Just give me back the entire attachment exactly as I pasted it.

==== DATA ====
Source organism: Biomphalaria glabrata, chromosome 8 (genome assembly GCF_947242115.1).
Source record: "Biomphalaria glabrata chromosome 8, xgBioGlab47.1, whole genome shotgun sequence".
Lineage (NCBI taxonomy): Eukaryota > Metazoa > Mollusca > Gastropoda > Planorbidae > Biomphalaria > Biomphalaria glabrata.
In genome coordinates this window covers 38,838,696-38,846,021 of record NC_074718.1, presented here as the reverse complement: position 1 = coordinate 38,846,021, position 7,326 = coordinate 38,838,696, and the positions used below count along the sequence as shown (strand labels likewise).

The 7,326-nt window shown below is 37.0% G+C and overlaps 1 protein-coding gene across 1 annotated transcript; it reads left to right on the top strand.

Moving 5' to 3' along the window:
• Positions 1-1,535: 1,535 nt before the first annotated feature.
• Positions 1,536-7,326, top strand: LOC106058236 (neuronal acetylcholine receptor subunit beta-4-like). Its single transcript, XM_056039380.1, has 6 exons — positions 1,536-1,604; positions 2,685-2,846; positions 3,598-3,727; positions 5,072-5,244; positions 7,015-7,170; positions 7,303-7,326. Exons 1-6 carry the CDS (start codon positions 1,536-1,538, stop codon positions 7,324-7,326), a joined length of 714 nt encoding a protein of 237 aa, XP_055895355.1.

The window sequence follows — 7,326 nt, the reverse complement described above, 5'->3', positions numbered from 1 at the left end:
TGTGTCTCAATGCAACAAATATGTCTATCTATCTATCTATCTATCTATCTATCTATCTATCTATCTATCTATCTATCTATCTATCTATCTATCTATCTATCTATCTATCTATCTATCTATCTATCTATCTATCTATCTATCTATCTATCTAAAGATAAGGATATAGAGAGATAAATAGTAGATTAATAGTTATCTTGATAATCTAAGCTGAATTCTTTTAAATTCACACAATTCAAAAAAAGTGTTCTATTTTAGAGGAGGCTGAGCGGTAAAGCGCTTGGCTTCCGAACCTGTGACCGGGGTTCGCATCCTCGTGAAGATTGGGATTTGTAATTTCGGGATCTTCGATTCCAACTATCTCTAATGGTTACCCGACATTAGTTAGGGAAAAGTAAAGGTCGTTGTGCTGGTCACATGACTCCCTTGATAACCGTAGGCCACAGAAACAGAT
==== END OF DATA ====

Source organism: Biomphalaria glabrata, chromosome 8 (genome assembly GCF_947242115.1).
Source record: "Biomphalaria glabrata chromosome 8, xgBioGlab47.1, whole genome shotgun sequence".
Lineage (NCBI taxonomy): Eukaryota > Metazoa > Mollusca > Gastropoda > Planorbidae > Biomphalaria > Biomphalaria glabrata.
In genome coordinates this window covers 38,838,696-38,846,021 of record NC_074718.1, presented here as the reverse complement: position 1 = coordinate 38,846,021, position 7,326 = coordinate 38,838,696, and the positions used below count along the sequence as shown (strand labels likewise).

The 7,326-nt window shown below is 37.0% G+C and overlaps 1 protein-coding gene across 1 annotated transcript; it reads left to right on the top strand.

Moving 5' to 3' along the window:
• Positions 1-1,535: 1,535 nt before the first annotated feature.
• Positions 1,536-7,326, top strand: LOC106058236 (neuronal acetylcholine receptor subunit beta-4-like). Its single transcript, XM_056039380.1, has 6 exons — positions 1,536-1,604; positions 2,685-2,846; positions 3,598-3,727; positions 5,072-5,244; positions 7,015-7,170; positions 7,303-7,326. Exons 1-6 carry the CDS (start codon positions 1,536-1,538, stop codon positions 7,324-7,326), a joined length of 714 nt encoding a protein of 237 aa, XP_055895355.1.

The window sequence follows — 7,326 nt, the reverse complement described above, 5'->3', positions numbered from 1 at the left end:
TGTGTCTCAATGCAACAAATATGTCTATCTATCTATCTATCTATCTATCTATCTATCTATCTATCTATCTATCTATCTATCTATCTATCTATCTATCTATCTATCTATCTATCTATCTATCTATCTATCTATCTATCTATCTATCTATCTAAAGATAAGGATATAGAGAGATAAATAGTAGATTAATAGTTATCTTGATAATCTAAGCTGAATTCTTTTAAATTCACACAATTCAAAAAAAGTGTTCTATTTTAGAGGAGGCTGAGCGGTAAAGCGCTTGGCTTCCGAACCTGTGACCGGGGTTCGCATCCTCGTGAAGATTGGGATTTGTAATTTCGGGATCTTCGATTCCAACTATCTCTAATGGTTACCCGACATTAGTTAGGGAAAAGTAAAGGTCGTTGTGCTGGTCACATGACTCCCTTGATAACCGTAGGCCACAGAAACAGAT